There is one accessory that was included with the 1.0 Ultraman, and not available with the 2.0 version. The 1.0 version comes with a cape or early version of the “Brothers' Mantle”. This is the cape that Ultraman and the Ultra-brothers wore in the beginning of the movie, “Mega Monster Battle: Ultra Galaxy”.




In order to get a cape for the new version, it has to be ordered separately. Both the 2.0 version and Ultra-Act Zoffy were both designed to sport the newer version of the cape as both figures have interchangeable ports on their backs to plug in the cape.


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I had Zoffy's cape handy and was able to try it on Ultraman. Even wearing the heavier cape, I was able to get Ultraman in a number of poses without the assist of a stand.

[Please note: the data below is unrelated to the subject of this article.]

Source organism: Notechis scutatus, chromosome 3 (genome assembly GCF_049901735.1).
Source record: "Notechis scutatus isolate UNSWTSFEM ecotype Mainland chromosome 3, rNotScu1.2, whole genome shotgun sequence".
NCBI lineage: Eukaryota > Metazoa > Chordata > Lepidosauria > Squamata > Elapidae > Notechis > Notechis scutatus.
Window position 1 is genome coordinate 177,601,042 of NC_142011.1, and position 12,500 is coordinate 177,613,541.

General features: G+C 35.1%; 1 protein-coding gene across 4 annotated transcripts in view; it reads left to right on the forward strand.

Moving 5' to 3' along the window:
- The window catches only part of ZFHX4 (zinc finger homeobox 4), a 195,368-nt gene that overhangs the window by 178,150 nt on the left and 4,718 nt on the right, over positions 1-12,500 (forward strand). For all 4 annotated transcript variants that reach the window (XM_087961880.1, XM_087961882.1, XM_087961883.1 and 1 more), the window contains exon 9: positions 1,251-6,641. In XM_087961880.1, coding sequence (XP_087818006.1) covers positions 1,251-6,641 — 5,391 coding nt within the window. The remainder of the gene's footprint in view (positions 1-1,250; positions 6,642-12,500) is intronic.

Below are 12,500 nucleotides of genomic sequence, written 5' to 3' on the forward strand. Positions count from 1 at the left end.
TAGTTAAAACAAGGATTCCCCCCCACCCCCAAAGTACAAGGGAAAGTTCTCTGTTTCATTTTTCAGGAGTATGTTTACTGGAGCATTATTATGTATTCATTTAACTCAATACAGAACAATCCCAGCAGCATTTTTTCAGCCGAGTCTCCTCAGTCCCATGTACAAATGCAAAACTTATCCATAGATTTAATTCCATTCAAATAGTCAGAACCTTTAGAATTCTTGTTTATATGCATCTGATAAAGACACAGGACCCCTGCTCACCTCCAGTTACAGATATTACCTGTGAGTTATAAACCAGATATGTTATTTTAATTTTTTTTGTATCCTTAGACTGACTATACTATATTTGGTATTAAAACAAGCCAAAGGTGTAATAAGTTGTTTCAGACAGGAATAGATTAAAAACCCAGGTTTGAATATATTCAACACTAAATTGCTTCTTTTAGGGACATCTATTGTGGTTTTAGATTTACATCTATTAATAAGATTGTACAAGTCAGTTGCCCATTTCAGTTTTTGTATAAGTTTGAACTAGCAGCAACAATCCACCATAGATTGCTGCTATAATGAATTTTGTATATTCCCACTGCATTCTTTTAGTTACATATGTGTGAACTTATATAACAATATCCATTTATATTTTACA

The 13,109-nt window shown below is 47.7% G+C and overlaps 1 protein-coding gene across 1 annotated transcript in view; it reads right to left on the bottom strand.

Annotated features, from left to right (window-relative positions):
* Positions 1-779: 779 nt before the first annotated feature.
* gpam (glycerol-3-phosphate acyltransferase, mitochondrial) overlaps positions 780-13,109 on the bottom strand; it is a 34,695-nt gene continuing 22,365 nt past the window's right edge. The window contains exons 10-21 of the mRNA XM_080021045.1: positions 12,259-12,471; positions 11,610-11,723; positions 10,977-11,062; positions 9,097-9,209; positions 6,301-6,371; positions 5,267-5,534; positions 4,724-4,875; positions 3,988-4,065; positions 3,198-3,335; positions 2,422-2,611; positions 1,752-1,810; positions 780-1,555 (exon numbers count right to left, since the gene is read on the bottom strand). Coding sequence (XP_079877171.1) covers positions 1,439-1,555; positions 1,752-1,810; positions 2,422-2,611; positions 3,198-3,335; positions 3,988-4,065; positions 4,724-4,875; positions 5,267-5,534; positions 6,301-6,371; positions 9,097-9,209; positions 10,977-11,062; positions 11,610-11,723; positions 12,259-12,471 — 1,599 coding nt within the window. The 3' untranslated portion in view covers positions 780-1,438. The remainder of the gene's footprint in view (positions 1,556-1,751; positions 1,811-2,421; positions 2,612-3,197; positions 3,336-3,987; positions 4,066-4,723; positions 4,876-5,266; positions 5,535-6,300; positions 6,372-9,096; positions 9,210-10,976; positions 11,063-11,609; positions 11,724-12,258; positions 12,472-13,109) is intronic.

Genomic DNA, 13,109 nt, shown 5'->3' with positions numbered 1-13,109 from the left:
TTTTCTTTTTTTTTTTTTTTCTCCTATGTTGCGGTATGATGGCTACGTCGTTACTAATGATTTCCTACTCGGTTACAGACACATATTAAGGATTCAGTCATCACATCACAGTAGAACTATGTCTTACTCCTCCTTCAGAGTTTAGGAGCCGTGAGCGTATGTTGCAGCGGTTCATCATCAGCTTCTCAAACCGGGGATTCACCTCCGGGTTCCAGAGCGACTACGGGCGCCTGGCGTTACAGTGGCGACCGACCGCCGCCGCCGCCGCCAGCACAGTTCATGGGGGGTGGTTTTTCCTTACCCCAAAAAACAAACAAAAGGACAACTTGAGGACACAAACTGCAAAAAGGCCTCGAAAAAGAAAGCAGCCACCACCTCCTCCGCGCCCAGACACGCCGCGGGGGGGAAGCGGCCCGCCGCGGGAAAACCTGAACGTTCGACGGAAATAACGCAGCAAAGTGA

Like some of the recent Ultra-Act figures, Ultraman has a second removable port on his lower back to allow him to utilize Tamashii's display stands, usually for a unique or flying pose.





I didn't come across any glaring issues with Ultraman. Paint apps were pretty even and clean. Joints are tight, and held up from all the posing without any resulting looseness issues.

I read a couple of reports that some of the 2.0 figures had loose or floppy joints out of the package. I'm hoping the one I received is the rule and not the exception.



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Ultraman 2.0 is proof that this line has made strides with improving the figures in the Ultra-Act line and has evolved nicely. Is this a worthy replacement for the 1.0 version? For the most part, yes. It addresses most of the issues that the original suffered from, and corrects them.

If you collected the first version and weren't completely satisfied with it, then the 2.0 version should meet or exceed your expectations for the definitive Ultraman in your collection. I do recommend it.






To satisfy my curiosity, I grabbed my Ultra-Act Multi-Type Tiga to see if the shaking hands accessory was compatible with Ultraman 2.0. The connection feels a bit tighter, but as you can see in the following picture, it works!